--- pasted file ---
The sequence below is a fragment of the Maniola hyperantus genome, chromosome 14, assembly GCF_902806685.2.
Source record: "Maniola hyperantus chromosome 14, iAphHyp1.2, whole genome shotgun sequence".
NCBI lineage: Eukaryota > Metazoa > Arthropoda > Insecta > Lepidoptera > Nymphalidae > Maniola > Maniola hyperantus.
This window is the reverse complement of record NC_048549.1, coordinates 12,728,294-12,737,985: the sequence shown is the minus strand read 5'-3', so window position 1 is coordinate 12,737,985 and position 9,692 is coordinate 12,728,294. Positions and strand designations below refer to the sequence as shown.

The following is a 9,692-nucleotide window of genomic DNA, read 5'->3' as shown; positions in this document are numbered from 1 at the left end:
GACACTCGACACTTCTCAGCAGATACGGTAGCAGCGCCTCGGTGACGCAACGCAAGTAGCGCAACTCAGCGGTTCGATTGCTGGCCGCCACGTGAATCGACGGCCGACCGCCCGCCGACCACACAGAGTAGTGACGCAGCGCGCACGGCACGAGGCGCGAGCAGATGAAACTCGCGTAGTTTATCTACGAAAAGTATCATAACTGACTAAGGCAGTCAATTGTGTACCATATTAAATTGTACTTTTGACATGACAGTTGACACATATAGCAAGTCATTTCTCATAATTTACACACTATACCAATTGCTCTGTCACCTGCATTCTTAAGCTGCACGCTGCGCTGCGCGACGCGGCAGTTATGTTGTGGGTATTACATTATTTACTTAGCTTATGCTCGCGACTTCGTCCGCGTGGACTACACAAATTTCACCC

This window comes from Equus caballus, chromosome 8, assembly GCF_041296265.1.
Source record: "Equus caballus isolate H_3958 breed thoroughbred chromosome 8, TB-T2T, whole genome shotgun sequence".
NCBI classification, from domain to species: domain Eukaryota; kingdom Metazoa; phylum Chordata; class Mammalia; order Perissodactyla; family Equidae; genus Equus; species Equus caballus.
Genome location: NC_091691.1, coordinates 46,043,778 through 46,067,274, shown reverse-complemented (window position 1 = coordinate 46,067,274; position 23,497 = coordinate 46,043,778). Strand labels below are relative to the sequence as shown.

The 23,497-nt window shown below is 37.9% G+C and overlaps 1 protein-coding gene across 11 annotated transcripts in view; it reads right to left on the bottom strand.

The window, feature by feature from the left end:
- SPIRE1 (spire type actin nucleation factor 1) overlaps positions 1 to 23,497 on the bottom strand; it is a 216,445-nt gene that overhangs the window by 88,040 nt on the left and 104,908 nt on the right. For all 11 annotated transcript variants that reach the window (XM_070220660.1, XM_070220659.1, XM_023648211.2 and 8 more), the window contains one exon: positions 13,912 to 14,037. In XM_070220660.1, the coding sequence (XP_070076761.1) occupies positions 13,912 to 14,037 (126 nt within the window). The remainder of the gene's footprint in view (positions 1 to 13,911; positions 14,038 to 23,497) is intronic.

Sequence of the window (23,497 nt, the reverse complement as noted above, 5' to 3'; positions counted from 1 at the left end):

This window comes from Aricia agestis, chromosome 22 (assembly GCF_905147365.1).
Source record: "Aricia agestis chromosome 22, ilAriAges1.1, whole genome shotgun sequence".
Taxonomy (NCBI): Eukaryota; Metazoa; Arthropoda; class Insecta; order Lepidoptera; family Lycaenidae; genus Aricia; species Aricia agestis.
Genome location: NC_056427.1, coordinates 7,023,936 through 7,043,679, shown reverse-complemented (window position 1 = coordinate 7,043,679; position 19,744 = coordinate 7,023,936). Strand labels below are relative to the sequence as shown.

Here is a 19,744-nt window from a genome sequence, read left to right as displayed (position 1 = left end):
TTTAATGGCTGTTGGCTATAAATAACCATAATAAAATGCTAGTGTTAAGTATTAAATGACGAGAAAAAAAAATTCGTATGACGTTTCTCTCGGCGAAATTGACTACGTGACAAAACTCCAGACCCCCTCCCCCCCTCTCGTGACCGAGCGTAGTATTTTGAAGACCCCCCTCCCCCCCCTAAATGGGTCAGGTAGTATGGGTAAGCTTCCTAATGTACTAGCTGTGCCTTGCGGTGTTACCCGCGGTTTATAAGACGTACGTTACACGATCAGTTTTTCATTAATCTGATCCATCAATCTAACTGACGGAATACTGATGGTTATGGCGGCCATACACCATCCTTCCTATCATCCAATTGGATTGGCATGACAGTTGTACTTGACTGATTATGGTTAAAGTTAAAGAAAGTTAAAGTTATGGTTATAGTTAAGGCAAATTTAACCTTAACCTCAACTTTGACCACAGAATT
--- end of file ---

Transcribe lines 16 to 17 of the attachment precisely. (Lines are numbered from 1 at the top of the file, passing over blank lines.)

Source record: "Aricia agestis chromosome 22, ilAriAges1.1, whole genome shotgun sequence".
Taxonomy (NCBI): Eukaryota; Metazoa; Arthropoda; class Insecta; order Lepidoptera; family Lycaenidae; genus Aricia; species Aricia agestis.